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Ordering partial mash/ which yeast

I’m planning on ordering the NB , John Palmers Elevenses partial mash. I’ve only got four brews under my belt and all have been with a dry yeast. Just wondering what would be the optimal yeast for this recipe should I chose one of the options, order my own, go dry, liquid… Here’s a screenshot of the recipe and yeast options

Liquid yeast requires a little more care than dry yeast. Even though this beer is a low OG beer I would suggest making a starter. This will ensure viability as well as get the yeast ready for their job. Dry yeast is packaged with glycogen and other nutrients in reserve to so they can quickly start fermentation, liquid yeast loses that, hence the starter.

Starters don’t have to be tricky. In fact, I’ve regressed into a much easier starter. Here’s an easy, effective, and preferred (by myself, as well as many others including @denny)

  1. get a gallon jug (even plastic will work!). Clean and sanitize it
  2. boil 1L of water and add 100g of DME (just like an extract batch)
  3. cool the wort in an ice bath
  4. pour it into your gallon jug
  5. Shake the $h!+ out of it until it is completely foam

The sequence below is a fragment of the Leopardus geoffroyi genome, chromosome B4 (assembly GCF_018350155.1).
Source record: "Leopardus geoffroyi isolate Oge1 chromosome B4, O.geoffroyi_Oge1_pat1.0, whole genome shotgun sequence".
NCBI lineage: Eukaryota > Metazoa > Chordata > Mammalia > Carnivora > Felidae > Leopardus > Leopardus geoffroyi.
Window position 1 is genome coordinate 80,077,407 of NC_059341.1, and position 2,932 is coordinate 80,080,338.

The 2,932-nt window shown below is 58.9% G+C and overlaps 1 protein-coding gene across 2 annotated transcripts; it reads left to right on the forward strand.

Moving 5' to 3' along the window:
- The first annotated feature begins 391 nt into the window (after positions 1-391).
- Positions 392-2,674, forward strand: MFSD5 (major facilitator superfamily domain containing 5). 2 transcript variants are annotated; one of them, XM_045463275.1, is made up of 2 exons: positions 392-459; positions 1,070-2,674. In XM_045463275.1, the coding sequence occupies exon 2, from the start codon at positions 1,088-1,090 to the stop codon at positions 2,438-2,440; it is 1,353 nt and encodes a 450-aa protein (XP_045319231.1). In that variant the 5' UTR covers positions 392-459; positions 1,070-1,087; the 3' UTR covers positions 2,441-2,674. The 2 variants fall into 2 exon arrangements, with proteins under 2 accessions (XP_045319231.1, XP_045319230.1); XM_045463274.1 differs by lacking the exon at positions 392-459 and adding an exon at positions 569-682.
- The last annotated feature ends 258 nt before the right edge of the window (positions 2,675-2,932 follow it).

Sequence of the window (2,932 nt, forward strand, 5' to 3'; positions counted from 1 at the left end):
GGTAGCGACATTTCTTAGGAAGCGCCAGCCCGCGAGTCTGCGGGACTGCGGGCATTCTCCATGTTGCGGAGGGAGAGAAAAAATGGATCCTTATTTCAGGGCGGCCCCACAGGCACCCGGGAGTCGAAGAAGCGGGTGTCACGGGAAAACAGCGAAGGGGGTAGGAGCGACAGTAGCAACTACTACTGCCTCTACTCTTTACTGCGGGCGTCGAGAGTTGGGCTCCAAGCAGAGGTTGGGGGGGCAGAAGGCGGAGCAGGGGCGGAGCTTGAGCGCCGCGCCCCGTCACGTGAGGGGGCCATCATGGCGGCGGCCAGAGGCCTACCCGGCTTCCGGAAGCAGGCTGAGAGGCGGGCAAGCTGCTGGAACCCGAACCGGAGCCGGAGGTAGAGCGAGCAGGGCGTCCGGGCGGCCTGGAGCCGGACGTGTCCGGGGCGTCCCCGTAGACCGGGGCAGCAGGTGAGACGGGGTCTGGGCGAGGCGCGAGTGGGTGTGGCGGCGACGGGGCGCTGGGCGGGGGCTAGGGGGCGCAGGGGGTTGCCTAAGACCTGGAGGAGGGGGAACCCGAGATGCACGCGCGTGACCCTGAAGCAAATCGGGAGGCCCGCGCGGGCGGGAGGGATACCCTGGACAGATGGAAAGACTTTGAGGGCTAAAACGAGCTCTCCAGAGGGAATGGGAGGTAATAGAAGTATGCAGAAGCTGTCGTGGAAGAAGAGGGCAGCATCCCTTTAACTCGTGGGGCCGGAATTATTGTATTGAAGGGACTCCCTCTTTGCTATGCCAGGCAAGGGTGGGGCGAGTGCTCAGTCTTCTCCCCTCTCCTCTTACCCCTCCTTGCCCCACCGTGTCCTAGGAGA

6. add liquid yeast

That’s it! Do this about 12 hours (you have some wiggle room) before brewing. The idea is to pitch at high krausen.

Read through the yeast descriptions and decide which one you want.

I have also been doing this with good results…with new yeast and harvested…works great!!

Go with the S-04. It will give you one less thing to worry about. Then mess with liquid yeast and starters after you have worked out any other kinks IMHO. It’s English ale yeast anyway.

I wouldn’t worry about rehydrating the S-04 either. With an OG of only 1.046 just sanitize the scissors and packet then sprinkle it on top of the wort. Some of my friends here may not agree with that though. :stuck_out_tongue_closed_eyes:

The first time I used dry yeast I poured the yeast on top of the froth inside the carboy created by aerating. When I checked on it a couple hours later there was a growing pile of yeast on top of the remaining froth. I swirled the fermentor to get the yeast down into the wort. This may not happen when using a bucket that has a much greater surface area to sprinkle over.

Sprinkling the yeast dry is like hydrating with wort inside the fermentor, rather than in a cup of warm water outside the fermentor. Swirl the fermentor after a half hour to mix the rehydrated yeast into the wort if it remains on the surface.

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